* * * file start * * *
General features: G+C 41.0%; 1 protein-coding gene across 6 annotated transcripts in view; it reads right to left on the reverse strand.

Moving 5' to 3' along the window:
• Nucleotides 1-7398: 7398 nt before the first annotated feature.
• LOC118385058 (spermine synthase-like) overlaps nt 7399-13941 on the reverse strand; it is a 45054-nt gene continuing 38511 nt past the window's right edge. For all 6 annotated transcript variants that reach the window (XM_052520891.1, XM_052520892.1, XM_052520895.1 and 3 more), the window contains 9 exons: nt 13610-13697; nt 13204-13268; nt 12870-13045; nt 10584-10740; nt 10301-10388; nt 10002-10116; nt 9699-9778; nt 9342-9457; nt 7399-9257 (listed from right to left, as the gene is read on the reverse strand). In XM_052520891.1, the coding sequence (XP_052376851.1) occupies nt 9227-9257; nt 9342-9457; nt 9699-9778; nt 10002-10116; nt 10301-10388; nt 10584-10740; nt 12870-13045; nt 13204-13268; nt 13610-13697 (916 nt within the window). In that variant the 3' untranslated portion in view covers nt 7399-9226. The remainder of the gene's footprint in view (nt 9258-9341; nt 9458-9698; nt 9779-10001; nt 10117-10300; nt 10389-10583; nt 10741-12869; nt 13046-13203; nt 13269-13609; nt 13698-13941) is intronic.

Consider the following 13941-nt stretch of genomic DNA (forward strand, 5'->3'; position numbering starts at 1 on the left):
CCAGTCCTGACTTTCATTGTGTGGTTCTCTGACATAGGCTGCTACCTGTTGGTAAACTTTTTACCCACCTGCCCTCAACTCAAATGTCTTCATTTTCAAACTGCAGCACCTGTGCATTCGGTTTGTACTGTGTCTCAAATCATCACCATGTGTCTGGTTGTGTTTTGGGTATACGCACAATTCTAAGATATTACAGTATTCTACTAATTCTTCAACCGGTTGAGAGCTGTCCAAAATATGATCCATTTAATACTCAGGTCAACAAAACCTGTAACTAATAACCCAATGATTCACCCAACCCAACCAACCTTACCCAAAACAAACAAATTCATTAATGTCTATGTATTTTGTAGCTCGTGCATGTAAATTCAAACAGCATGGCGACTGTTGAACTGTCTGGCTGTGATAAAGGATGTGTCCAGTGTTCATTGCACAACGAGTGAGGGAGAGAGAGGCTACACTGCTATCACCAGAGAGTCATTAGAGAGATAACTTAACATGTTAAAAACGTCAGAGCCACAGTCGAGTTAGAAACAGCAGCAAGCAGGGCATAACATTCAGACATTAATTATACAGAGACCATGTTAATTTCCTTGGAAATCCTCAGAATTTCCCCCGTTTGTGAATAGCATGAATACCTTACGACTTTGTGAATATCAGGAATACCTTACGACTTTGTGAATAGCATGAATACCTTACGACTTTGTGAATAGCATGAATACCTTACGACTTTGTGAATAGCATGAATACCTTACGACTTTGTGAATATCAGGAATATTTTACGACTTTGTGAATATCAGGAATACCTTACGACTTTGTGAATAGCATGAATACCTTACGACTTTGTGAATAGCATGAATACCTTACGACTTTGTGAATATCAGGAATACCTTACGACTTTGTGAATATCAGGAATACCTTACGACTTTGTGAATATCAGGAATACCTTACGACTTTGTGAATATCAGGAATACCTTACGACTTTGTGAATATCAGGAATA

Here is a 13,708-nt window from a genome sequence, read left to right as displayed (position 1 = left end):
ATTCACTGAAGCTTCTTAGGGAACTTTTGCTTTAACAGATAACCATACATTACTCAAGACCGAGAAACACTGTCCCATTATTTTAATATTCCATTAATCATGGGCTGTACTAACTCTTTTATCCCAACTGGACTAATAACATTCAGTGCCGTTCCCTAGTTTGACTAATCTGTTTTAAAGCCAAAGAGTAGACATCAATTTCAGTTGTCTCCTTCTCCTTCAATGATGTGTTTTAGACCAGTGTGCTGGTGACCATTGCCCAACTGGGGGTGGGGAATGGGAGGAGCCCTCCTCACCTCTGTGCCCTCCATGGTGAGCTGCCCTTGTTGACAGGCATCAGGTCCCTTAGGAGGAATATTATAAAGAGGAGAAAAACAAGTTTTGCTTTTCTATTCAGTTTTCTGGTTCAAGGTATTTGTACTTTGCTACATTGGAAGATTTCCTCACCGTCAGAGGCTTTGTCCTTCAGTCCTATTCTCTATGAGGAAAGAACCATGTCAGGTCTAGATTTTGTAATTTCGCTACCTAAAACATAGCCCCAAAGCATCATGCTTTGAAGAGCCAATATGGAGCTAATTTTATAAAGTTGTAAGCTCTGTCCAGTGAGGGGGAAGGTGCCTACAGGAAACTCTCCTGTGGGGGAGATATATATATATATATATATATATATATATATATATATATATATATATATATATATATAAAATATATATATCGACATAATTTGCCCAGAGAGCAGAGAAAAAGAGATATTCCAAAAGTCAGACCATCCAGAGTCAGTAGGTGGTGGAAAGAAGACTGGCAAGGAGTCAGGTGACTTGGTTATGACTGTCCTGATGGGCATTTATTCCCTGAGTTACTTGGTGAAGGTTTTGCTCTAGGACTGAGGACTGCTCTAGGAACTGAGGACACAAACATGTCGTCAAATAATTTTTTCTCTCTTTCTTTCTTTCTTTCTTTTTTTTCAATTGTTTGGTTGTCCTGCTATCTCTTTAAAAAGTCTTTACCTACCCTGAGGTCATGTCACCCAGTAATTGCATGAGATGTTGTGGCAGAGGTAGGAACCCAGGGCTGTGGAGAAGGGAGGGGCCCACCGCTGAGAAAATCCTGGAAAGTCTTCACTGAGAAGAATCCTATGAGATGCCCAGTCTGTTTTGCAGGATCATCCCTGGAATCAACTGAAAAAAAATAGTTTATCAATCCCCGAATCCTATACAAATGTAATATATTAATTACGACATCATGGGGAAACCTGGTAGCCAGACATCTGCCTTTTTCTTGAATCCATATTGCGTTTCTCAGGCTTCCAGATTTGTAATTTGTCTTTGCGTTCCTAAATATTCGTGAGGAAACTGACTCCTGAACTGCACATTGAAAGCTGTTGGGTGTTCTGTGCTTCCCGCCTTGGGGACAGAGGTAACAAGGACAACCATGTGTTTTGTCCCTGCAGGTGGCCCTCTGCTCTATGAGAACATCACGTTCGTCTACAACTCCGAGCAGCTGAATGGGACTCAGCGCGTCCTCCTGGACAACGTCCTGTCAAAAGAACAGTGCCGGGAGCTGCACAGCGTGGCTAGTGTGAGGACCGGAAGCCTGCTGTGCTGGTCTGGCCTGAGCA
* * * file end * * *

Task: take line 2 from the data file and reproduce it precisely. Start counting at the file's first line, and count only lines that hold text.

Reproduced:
Moving 5' to 3' along the window: